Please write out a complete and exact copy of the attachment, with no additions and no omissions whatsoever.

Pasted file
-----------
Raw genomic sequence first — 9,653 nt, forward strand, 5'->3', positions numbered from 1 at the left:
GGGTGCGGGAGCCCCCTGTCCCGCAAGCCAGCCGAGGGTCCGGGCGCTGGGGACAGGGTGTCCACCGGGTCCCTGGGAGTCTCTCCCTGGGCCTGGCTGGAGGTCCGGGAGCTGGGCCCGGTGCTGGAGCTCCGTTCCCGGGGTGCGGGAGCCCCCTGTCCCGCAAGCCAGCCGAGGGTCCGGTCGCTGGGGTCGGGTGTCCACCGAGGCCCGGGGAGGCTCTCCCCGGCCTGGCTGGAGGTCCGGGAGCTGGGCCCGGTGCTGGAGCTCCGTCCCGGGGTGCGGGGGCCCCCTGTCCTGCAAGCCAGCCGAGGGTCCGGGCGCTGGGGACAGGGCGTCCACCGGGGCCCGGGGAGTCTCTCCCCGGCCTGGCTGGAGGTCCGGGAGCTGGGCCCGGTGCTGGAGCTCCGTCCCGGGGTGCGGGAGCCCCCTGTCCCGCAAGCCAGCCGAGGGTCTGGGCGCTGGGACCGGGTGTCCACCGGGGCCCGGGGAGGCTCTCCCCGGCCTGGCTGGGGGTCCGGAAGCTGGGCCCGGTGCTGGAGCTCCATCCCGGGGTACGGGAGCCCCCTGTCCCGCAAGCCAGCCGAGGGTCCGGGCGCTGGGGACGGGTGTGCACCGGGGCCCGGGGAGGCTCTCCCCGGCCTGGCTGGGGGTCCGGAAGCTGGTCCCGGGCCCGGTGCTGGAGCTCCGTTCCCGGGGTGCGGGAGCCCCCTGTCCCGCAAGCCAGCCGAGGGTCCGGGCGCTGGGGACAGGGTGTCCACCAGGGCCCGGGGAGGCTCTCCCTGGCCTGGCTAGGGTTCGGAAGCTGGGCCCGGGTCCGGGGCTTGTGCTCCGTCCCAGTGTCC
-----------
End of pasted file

Raw genomic sequence first — 9,653 nt, forward strand, 5'->3', positions numbered from 1 at the left:
GGGTGCGGGAGCCCCCTGTCCCGCAAGCCAGCCGAGGGTCCGGGCGCTGGGGACAGGGTGTCCACCGGGTCCCTGGGAGTCTCTCCCTGGGCCTGGCTGGAGGTCCGGGAGCTGGGCCCGGTGCTGGAGCTCCGTTCCCGGGGTGCGGGAGCCCCCTGTCCCGCAAGCCAGCCGAGGGTCCGGTCGCTGGGGTCGGGTGTCCACCGAGGCCCGGGGAGGCTCTCCCCGGCCTGGCTGGAGGTCCGGGAGCTGGGCCCGGTGCTGGAGCTCCGTCCCGGGGTGCGGGGGCCCCCTGTCCTGCAAGCCAGCCGAGGGTCCGGGCGCTGGGGACAGGGCGTCCACCGGGGCCCGGGGAGTCTCTCCCCGGCCTGGCTGGAGGTCCGGGAGCTGGGCCCGGTGCTGGAGCTCCGTCCCGGGGTGCGGGAGCCCCCTGTCCCGCAAGCCAGCCGAGGGTCTGGGCGCTGGGACCGGGTGTCCACCGGGGCCCGGGGAGGCTCTCCCCGGCCTGGCTGGGGGTCCGGAAGCTGGGCCCGGTGCTGGAGCTCCATCCCGGGGTACGGGAGCCCCCTGTCCCGCAAGCCAGCCGAGGGTCCGGGCGCTGGGGACGGGTGTGCACCGGGGCCCGGGGAGGCTCTCCCCGGCCTGGCTGGGGGTCCGGAAGCTGGTCCCGGGCCCGGTGCTGGAGCTCCGTTCCCGGGGTGCGGGAGCCCCCTGTCCCGCAAGCCAGCCGAGGGTCCGGGCGCTGGGGACAGGGTGTCCACCAGGGCCCGGGGAGGCTCTCCCTGGCCTGGCTAGGGTTCGGAAGCTGGGCCCGGGTCCGGGGCTTGTGCTCCGTCCCAGTGTCC